Tweet
Department for Education
24 Nov 2020, 7:28 p.m.

Congratulations Kerryann! https://t.co/c3lauRwNbY


Tweet
Department for Education
24 Nov 2020, 6:25 p.m.

“I cannot explain to you how wonderful, how magical, teachers and support staff” Thank you, Mrs Vance, and everyone in schools, for working so hard this year. Join us in celebrating our wonderful teachers and the winners of the @TeachingAwards on @BBCTheOneShow tonight at 7pm. https://t.co/GgJlidRMmP


Written Question
Remote Education: Coronavirus
24 Nov 2020, 4:47 p.m.

Questioner: John McDonnell

Question

To ask the Secretary of State for Education, what steps he is taking to (a) procure and (b) deliver (i) laptops and (ii) other home internet access to disadvantaged students in a timely manner during the covid-19 outbreak.

Answer (Nick Gibb)

As part of over £195 million invested to support remote education and access to online social care, over half a million laptops and tablets are being made available this year to support disadvantaged children in Years 3 to 11 whose face-to-face education may be disrupted.

Since September 2020, over 100,000 of these devices have already been delivered to schools. This supplements over 220,000 laptops and tablets and over 50,000 4G wireless routers, which have already been delivered during the summer term.

The Department is also working with mobile network operators to provide temporary access to free additional data, offering families flexibility to access the resources that they need the most. As part of a pilot, disadvantaged families have been able to access a free mobile data uplift for this term.

The Department is now working with mobile operators to provide a national service until the end of the 2020-21 academic year. We will continue to invite a range of mobile providers to support the offer.

These laptops and tablets are the property of the trust, local authority or school, and so will benefit children’s education long after we come out of the measures required to combat the COVID-19 outbreak.

More information on deliveries in this term can be found here: https://assets.publishing.service.gov.uk/government/uploads/system/uploads/attachment_data/file/929064/Ad-hoc_stats_note_shipped_data_231020_FINAL.pdf.


Written Question
Pupils: Disadvantaged
24 Nov 2020, 4:47 p.m.

Questioner: Conor McGinn

Question

To ask the Secretary of State for Education, what steps he is taking to tackle educational disadvantage amongst white working class boys in (a) St Helens, (b) Merseyside and (c) England.

Answer (Nick Gibb)

Educational achievement is at the heart of our commitment to ensure no young person is left behind because of the place or circumstances of their birth. Most pupils now attend Good or Outstanding schools. As of March 2020, 86% of schools are Good or Outstanding compared to just 68% in 2010.

We are aware that pupils of all backgrounds have been affected by the COVID-19 outbreak and we are providing schools with the resources and tools to address lost education so that all pupils can catch up. Our £1 billion COVID-19 catch-up package is providing additional funding so that schools can support pupils who have been negatively affected by the COVID-19 outbreak. As part of this, the £650 million universal Catch-Up Premium is enabling all schools to identify and prioritise support for pupils to address their needs. This complements the National Tutoring Programme which is targeting £350 million to accelerate the academic progress of disadvantaged pupils by making high quality tutors available to schools in all regions at a greatly reduced rate.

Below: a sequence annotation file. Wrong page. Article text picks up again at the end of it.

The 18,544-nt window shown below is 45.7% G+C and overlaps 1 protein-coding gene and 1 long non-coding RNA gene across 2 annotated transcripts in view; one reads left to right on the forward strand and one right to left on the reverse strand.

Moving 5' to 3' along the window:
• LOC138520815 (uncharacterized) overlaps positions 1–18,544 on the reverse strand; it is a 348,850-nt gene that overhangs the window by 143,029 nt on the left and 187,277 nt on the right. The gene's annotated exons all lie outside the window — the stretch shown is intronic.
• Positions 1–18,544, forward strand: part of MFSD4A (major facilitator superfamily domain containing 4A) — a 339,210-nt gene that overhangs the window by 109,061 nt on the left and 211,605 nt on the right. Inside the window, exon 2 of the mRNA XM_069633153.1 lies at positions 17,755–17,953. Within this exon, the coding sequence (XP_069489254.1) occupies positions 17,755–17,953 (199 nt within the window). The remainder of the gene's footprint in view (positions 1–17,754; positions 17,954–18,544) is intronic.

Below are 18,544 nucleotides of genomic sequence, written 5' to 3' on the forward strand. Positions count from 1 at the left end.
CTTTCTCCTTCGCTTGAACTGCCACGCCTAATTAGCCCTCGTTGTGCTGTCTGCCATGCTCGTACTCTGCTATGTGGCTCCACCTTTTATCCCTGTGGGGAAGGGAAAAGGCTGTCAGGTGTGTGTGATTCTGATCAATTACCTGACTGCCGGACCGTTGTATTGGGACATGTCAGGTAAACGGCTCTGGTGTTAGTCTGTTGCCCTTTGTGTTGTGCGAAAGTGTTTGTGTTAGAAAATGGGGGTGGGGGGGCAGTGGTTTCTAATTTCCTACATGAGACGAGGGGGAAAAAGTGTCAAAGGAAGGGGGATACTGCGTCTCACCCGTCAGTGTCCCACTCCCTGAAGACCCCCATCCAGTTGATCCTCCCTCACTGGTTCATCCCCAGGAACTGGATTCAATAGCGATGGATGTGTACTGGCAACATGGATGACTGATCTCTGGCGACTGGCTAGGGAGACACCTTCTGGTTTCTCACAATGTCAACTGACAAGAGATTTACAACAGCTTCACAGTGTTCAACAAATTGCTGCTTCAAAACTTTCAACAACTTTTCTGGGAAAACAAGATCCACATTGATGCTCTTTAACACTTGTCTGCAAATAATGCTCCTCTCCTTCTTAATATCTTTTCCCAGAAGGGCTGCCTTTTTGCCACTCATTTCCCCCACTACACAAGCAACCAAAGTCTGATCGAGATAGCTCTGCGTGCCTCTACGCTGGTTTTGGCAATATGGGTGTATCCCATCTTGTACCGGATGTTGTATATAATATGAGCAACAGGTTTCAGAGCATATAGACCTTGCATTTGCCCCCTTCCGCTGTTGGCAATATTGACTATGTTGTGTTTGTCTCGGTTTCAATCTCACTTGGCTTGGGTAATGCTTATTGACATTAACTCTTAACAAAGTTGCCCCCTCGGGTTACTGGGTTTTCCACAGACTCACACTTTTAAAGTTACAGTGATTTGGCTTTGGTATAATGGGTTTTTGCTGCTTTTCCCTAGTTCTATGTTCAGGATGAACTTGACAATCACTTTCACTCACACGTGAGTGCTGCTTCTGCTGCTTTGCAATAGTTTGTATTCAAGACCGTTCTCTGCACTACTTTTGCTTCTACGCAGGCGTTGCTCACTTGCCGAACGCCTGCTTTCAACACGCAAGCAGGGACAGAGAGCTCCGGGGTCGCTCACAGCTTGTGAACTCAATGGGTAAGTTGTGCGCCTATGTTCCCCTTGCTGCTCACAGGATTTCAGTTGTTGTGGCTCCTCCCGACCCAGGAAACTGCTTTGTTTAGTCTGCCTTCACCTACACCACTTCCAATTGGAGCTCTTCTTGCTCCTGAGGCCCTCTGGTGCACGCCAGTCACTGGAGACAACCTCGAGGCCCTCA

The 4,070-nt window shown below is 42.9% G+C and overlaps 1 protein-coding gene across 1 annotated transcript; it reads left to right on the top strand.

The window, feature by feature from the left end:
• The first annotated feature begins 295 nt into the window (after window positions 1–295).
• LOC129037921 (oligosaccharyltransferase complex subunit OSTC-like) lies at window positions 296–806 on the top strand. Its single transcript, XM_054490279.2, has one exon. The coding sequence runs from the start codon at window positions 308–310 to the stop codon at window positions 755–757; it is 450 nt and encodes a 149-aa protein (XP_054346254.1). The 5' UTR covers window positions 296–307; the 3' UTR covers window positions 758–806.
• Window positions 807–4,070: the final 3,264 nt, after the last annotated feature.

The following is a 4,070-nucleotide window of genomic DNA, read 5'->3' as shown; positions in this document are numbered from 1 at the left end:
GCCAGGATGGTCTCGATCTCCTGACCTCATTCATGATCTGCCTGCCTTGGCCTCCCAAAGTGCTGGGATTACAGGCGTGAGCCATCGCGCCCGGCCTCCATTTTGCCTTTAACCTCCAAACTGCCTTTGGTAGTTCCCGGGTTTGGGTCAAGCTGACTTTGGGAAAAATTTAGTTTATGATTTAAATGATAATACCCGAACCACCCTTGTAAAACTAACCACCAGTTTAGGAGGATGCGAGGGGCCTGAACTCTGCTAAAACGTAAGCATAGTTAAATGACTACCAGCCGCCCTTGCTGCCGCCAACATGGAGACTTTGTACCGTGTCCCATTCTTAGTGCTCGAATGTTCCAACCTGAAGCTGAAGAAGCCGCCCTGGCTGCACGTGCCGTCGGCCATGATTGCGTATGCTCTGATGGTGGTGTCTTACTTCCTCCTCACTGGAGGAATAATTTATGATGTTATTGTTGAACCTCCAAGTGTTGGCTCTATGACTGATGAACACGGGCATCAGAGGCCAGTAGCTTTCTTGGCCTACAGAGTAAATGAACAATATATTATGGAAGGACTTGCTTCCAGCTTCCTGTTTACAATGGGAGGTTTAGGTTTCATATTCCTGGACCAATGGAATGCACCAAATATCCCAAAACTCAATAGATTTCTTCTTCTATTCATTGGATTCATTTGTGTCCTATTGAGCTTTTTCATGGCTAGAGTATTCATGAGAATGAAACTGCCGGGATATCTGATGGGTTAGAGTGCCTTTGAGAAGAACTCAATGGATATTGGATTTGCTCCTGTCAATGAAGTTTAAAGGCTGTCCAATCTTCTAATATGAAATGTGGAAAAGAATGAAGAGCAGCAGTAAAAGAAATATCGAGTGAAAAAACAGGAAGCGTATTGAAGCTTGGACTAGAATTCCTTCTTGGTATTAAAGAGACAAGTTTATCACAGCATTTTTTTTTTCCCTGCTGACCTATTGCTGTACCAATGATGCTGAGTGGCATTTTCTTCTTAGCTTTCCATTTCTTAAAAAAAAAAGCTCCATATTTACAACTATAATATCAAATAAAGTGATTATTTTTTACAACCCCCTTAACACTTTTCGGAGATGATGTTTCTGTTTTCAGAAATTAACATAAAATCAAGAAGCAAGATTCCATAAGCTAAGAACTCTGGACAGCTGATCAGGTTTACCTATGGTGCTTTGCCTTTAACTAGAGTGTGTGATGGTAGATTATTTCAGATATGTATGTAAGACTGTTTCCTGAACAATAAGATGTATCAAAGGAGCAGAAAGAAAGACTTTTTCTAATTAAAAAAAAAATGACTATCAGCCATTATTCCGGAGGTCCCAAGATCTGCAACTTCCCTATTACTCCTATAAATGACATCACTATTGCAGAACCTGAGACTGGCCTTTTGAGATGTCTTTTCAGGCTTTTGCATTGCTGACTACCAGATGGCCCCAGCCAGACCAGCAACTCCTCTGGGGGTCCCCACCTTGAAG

Recognising that disadvantaged children may not have access to the resources they need to learn remotely, we have invested more than £195 million to support access to remote education and online social care. As part of this, we are making more than 340,000 laptops and tablets available this term to support disadvantaged children in Years 3 to 11 whose face-to-face education may be disrupted. This supplements more than 220,000 laptops and tablets and 50,000 4G wireless routers which were delivered during the summer term.

English schools continue to receive the pupil premium, worth £2.4 billion again this financial year, to enable them to arrange extra personalised support for disadvantaged pupils of all abilities. This year, schools in St Helens are sharing £9.7 million provided through this grant, with schools in the five local authorities in Merseyside sharing £82.4 million.

We founded the Education Endowment Foundation in 2011 to research and disseminate the most effective ways to improve disadvantaged pupil progress. So far, it has conducted 190 trials in 13,000 English schools leading to the publication of a comprehensive range of internationally recognised effective practice. The research shows schools effectively implementing the best evidence-based approaches can make a difference to every pupil’s future.


Written Question
Educational Institutions: Coronavirus
24 Nov 2020, 4:42 p.m.

Questioner: John McDonnell

Question

To ask the Secretary of State for Education, steps he is taking to improve understanding of the guidance on the use of personal protective equipment in (a) schools and (b) other educational settings.

Answer (Nick Gibb)

COVID-19 related Personal Protective Equipment (PPE) use is very limited for staff in education, childcare and children’s social care settings, and relates only to:

  • when caring for a child or individual who develops symptoms while attending their setting (and only then if a distance of two metres cannot be maintained),
  • when a child or individual already has routine intimate care needs that involve the use of PPE, for example when undertaking aerosol generating procedures.

Further guidance on the use of PPE in education and childcare settings is available through the following link: https://www.gov.uk/government/publications/safe-working-in-education-childcare-and-childrens-social-care/safe-working-in-education-childcare-and-childrens-social-care-settings-including-the-use-of-personal-protective-equipment-ppe.

We continue to give schools and others in the education and childcare sectors information about our guidance, and any changes to it, through regular Departmental communications.